Weather strip sticks to paint on door

Does the weatherstripping stick to the paint on your door?

Weatherstripping is certainly not glamorous like fancy doors or hardware but it’s a very important part of a quality door installation. Most of the time in new construction we use a product called kerf style or kerf applied weatherstripping. It seals very well and does not stick to paint but it can only be used in new construction because the door jambs have to be modified to accept the product.

The weather strip that we are talking about was used before they invented the kerf weatherstrip described above.  It would have been installed on exterior doors that were installed before about 1990.  It is called jamb-up, jamb applied or stop applied weatherstrip. It is cut to length and installed pressed against the door with a vinyl bulb to create the weatherseal.  It’s this vinyl bulb that causes the problem.

The important thing to know is that the standard vinyl bulb that comes with this type of weatherstrip sticks to the latex enamels that most people use today. It doesn’t make any difference how long the paint dries, the vinyl bulb interacts with the latex paint (especially during warm weather), sticks to it and peels off the paint that it touches.  It’s this vinyl bulb that causes the sticking.

Very common problem with a simple solution. Two companies that I know of make this item with an optional silicone bulb. The silicone bulb does not stick to latex paint and as an added bonus provides a better weatherseal than the vinyl. I have been using this product for several years with excellent results.

The two manufacturers are:
Columbia Aluminum Products the part # is 320S
Pemko Manufacturing The part # is 297S

You should be able to special order one or the other from a quality local hardware store or lumber yard near you…Probably not a big box store.

I hope that helps!

This is a picture of this product and some of the available finishes.
weatherstrp sample picture


14 Responses to “Weather strip sticks to paint on door”

  1. Marcia says:

    I’ve read your info on why my newly painted front door (latex paint) is peeling. I’ve also called around locally (Thousand Oaks) for the silcone weather stripping to replace the existing one. So far, no luck. Question: Do I have to replace the entire weather stripping, or just the “bulb” ? And, can I buy it from you, as so far I’ve called three places and can’t find it. Thanks, Marcia

    • TheDoorGuy says:

      Hi Marcia,
      Thank you for your inquiry.
      Can you send me a clear picture of the weatherstripping that you have?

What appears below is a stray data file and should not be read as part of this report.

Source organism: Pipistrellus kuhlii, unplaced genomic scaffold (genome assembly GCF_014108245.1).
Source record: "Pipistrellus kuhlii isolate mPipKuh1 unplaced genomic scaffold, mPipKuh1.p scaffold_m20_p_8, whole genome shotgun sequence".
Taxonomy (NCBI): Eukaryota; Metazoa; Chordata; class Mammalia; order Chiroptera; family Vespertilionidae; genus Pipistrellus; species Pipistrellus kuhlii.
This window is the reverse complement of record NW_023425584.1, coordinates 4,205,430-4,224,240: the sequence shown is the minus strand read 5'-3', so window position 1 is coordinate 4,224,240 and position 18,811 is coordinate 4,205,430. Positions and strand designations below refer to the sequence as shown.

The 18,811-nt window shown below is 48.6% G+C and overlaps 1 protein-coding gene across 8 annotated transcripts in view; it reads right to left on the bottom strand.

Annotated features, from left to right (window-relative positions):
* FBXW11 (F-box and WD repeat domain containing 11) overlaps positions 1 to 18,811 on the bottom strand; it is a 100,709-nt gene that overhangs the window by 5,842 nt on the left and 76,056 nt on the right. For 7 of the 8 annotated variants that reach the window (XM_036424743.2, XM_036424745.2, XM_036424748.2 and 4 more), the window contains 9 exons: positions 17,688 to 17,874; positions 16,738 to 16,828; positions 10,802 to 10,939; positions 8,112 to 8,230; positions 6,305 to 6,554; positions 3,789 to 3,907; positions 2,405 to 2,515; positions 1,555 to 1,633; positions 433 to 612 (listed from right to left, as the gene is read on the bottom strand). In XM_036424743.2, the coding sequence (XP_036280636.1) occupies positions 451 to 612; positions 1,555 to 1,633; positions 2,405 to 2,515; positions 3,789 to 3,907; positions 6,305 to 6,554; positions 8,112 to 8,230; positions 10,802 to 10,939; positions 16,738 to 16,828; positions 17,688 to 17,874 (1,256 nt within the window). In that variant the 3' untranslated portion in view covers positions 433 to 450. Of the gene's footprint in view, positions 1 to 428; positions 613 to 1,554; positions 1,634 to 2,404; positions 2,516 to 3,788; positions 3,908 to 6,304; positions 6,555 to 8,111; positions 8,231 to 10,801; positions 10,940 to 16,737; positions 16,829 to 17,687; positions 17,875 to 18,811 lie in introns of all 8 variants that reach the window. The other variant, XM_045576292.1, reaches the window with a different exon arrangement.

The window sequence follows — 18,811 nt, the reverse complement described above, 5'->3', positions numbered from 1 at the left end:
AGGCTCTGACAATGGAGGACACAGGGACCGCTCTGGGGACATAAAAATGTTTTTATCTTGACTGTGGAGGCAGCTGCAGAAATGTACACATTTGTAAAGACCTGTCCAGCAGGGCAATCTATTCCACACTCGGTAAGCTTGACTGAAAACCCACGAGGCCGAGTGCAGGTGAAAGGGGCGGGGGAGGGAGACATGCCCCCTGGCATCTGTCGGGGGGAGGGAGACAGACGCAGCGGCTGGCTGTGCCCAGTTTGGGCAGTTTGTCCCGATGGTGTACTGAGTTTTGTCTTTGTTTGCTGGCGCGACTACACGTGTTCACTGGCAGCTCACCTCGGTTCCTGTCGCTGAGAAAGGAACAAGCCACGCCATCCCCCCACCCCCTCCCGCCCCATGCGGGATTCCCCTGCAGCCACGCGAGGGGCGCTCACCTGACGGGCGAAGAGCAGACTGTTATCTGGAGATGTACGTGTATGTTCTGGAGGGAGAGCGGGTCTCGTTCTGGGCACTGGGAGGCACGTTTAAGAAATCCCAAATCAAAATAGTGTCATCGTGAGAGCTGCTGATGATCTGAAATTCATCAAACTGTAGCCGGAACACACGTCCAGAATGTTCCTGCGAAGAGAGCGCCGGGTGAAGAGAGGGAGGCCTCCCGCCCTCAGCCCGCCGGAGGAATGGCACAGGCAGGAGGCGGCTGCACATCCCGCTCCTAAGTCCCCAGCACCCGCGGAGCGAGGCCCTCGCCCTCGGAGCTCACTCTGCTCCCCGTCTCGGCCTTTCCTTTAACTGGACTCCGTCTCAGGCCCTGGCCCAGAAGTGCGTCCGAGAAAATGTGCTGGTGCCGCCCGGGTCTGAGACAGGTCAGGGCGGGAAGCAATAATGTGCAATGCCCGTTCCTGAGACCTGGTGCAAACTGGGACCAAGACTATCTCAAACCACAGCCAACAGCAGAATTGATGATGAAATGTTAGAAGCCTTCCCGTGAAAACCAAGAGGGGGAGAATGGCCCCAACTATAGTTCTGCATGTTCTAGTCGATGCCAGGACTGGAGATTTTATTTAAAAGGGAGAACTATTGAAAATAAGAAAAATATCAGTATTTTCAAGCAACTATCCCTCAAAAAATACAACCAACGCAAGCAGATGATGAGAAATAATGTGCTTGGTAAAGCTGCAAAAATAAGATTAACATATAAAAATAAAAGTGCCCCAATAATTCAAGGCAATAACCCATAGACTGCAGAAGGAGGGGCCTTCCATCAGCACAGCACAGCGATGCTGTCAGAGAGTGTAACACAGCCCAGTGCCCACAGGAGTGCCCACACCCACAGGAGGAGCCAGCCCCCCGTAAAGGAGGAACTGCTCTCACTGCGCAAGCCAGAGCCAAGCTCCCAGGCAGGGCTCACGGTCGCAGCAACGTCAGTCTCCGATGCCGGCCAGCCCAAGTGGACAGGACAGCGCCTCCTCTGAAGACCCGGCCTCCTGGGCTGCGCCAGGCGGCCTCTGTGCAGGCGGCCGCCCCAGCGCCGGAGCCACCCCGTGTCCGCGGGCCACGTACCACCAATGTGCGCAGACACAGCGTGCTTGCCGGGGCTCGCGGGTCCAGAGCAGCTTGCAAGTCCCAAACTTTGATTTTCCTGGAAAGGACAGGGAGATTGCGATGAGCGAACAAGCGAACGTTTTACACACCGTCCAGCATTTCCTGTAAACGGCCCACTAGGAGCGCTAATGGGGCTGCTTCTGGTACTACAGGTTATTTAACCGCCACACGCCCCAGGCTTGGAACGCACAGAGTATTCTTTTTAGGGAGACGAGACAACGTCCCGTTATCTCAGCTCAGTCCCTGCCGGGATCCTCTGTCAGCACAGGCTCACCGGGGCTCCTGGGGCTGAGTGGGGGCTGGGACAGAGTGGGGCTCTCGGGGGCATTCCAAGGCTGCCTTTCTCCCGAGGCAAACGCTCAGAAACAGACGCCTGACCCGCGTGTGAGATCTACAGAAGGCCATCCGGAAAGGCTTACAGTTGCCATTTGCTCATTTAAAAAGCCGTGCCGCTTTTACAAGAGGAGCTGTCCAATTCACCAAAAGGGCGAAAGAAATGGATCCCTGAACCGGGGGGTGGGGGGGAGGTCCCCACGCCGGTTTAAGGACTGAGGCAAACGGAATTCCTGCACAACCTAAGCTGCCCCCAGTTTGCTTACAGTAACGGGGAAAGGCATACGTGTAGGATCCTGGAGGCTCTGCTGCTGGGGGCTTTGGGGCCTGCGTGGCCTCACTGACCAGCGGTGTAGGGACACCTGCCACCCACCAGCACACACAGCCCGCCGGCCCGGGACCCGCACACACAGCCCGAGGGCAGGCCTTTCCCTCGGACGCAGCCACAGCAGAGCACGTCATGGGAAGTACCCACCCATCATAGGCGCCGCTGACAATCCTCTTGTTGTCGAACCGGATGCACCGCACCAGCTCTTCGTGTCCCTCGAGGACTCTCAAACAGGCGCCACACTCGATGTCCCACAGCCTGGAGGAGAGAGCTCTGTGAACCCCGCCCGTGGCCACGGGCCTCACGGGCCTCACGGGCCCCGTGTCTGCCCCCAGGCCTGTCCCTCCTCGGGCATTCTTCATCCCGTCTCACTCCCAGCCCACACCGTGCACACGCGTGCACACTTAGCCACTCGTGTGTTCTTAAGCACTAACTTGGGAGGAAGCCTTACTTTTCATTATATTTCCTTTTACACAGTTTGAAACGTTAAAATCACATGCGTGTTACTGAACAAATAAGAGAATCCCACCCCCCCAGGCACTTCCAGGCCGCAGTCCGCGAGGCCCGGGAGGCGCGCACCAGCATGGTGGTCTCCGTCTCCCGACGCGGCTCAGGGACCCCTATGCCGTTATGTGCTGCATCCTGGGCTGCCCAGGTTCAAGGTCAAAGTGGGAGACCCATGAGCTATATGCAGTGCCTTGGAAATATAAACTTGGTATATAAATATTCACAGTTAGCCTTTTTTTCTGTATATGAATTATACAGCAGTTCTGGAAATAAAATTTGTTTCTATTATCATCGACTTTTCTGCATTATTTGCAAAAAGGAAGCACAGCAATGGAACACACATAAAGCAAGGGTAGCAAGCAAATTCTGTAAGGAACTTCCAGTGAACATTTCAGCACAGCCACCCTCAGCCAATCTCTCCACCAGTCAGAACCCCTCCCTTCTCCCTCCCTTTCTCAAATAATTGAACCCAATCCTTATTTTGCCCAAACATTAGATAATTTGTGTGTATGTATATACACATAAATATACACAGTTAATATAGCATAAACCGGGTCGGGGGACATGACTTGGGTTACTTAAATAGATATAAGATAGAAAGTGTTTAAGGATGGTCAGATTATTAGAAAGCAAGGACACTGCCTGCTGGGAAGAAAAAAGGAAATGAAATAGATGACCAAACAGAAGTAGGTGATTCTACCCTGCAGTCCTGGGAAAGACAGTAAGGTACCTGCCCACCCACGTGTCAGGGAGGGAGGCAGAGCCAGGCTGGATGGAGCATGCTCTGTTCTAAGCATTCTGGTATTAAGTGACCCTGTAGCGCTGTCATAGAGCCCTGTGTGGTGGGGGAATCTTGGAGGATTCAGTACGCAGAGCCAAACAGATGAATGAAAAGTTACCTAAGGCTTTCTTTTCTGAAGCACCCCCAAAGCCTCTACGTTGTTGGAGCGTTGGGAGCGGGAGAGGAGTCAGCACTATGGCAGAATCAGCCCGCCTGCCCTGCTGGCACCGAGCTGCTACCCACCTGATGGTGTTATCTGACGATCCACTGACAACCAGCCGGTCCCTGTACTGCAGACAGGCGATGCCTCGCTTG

I can tell by looking at it if it is the one that I use.
      If it is, you can replace the bulb.
      Getting it to you would be a bit of a pain….
      I am not really set up for mail order stuff.
      You should be able to special order the Pemko product through a local full service door shop
      or an Ace or True Value Hardware.
      Please write with any more ?
      Thanks again!
      BTW….I lived in Lynn Ranch from about 1957 to 1962….My parents bought one
      of the first houses in the development….It was wide open spaces then!

  2. George says:


    I read your advice on weather strip that sticks to and pulls latex paint off a door. I am having the same problem – except my door is not painted with latex it is covered with oil base polyurethane, the finish is at least 10 years old. It started when I replaced the weather stripping with the vinyl bulb type. It pulled the varnish off only certain areas, and feels very sticky on hot days. Do you think I installed it too tight? And why would the strip actually feel sticky?

    Thanks for any advice, will be waiting to hear from you before I try to install the weather strip again.


    • TheDoorGuy says:

      Hi George,
      Thank you for your inquiry.
      If you are certain that the door is finished with oil base urethane I am not sure what is causing the problem. The vinyl bulb on standard inexpensive weatherstripping does not usually stick to oil base products. While a too tight installation certainly contributes to this problem I think in your case that the bulb itself is defective or just an inferior product. I think this is the case because you say that the bulb itself feels sticky…This is not normal!
      You can try to address the stickiness by rubbing some vaseline on the bulb. I don’t really like this solution because it is temporary and kind of messy.
      I would suggest treating yourself to a set of the silicone bulb weatherstripping that I describe above. A local Ace or Tru value hardware store or a lumber yard or door shop should be able to order the Pemko product for you . A big box store would be less helpful because they do not usually carry Pemko products. Plus, I like to support small business anyway! 🙂 It might cost about $50 but it has always solved the problem for me for the 12 or 13 years that I have been using it. I use the Columbia product but they are not quite as well known as the Pemko company.
      Once again, regarding installation: Press the weatherstrip gently against the door when you install it. Put screws in every other hole and check your work by opening and closing the door. You don’t want to see the bulb getting crushed by the door especially on the hinge side. Check to be sure that you are blocking out the light as you go and before you install all of the screws.
      I hope that helps a bit….Please re-comment with any more questions.

  3. Gerry K says:

    Hi Richard,

    My name is Gerry and I live in L.A.

    It’s time to re-do the jamb-up weatherstripping (metal frame with vinyl/silicone bulb) on my front door. I’m doing it because all of the hardware (knobs, locks, and other decorative elements) in our building has been changed to the now-more-popular silver/brushed chrome/nickel look and the weatherstripping around my door is brass-colored.

    Here are my 2 questions:

    1) If I want to replace the brass jamb-up weatherstripping kit with a silver-colored jamb-up weatherstripping kit, do you have any helpful hints? [I have read elsewhere on your site that I should get a silicone bulb instead of a vinyl one to prevent the paint-peeling that happens with vinyl, so I’m glad for that tip.)

    Here are a few kits that I like the look of:

    I like this one because the silicone bulb looks silver colored- that’s a nice touch:,%20Aluminum%20Door%20Weatherstripping%20Replacement%20&%20Vinyl%20Door%20Sweeps?object=5253